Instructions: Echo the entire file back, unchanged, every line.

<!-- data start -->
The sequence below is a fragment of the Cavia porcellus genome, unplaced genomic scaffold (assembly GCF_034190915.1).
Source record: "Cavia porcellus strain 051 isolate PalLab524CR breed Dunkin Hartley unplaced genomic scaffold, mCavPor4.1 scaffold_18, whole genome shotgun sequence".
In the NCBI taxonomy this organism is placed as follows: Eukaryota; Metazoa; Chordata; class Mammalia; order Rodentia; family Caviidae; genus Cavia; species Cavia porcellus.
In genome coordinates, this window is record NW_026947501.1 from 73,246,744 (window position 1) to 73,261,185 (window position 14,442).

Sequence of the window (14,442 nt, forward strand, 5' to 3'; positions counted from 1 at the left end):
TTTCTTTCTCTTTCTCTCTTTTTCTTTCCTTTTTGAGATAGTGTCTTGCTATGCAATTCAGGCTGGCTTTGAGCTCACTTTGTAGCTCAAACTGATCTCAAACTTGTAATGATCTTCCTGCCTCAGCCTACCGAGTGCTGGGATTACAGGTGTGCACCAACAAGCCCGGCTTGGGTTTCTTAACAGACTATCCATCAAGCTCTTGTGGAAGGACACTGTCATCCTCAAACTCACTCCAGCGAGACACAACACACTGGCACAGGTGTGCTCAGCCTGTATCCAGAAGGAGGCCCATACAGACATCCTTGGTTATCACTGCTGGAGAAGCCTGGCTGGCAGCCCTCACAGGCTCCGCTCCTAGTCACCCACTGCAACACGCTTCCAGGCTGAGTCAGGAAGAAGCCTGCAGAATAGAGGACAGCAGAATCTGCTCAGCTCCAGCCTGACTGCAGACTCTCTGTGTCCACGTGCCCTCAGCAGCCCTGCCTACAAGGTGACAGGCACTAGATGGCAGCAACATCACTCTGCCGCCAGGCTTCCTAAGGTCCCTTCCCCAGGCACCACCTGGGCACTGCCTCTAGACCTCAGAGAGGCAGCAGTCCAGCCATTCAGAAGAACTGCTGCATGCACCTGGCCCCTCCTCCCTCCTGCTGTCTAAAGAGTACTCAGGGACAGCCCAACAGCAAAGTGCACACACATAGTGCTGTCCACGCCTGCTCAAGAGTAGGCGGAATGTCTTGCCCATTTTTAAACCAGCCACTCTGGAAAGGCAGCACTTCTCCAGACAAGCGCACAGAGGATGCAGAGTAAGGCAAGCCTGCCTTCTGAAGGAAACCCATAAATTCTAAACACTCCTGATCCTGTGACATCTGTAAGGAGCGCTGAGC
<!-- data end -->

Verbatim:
The sequence below is a fragment of the Cavia porcellus genome, unplaced genomic scaffold (assembly GCF_034190915.1).
Source record: "Cavia porcellus strain 051 isolate PalLab524CR breed Dunkin Hartley unplaced genomic scaffold, mCavPor4.1 scaffold_18, whole genome shotgun sequence".
In the NCBI taxonomy this organism is placed as follows: Eukaryota; Metazoa; Chordata; class Mammalia; order Rodentia; family Caviidae; genus Cavia; species Cavia porcellus.
In genome coordinates, this window is record NW_026947501.1 from 73,246,744 (window position 1) to 73,261,185 (window position 14,442).

Sequence of the window (14,442 nt, forward strand, 5' to 3'; positions counted from 1 at the left end):
TTTCTTTCTCTTTCTCTCTTTTTCTTTCCTTTTTGAGATAGTGTCTTGCTATGCAATTCAGGCTGGCTTTGAGCTCACTTTGTAGCTCAAACTGATCTCAAACTTGTAATGATCTTCCTGCCTCAGCCTACCGAGTGCTGGGATTACAGGTGTGCACCAACAAGCCCGGCTTGGGTTTCTTAACAGACTATCCATCAAGCTCTTGTGGAAGGACACTGTCATCCTCAAACTCACTCCAGCGAGACACAACACACTGGCACAGGTGTGCTCAGCCTGTATCCAGAAGGAGGCCCATACAGACATCCTTGGTTATCACTGCTGGAGAAGCCTGGCTGGCAGCCCTCACAGGCTCCGCTCCTAGTCACCCACTGCAACACGCTTCCAGGCTGAGTCAGGAAGAAGCCTGCAGAATAGAGGACAGCAGAATCTGCTCAGCTCCAGCCTGACTGCAGACTCTCTGTGTCCACGTGCCCTCAGCAGCCCTGCCTACAAGGTGACAGGCACTAGATGGCAGCAACATCACTCTGCCGCCAGGCTTCCTAAGGTCCCTTCCCCAGGCACCACCTGGGCACTGCCTCTAGACCTCAGAGAGGCAGCAGTCCAGCCATTCAGAAGAACTGCTGCATGCACCTGGCCCCTCCTCCCTCCTGCTGTCTAAAGAGTACTCAGGGACAGCCCAACAGCAAAGTGCACACACATAGTGCTGTCCACGCCTGCTCAAGAGTAGGCGGAATGTCTTGCCCATTTTTAAACCAGCCACTCTGGAAAGGCAGCACTTCTCCAGACAAGCGCACAGAGGATGCAGAGTAAGGCAAGCCTGCCTTCTGAAGGAAACCCATAAATTCTAAACACTCCTGATCCTGTGACATCTGTAAGGAGCGCTGAGC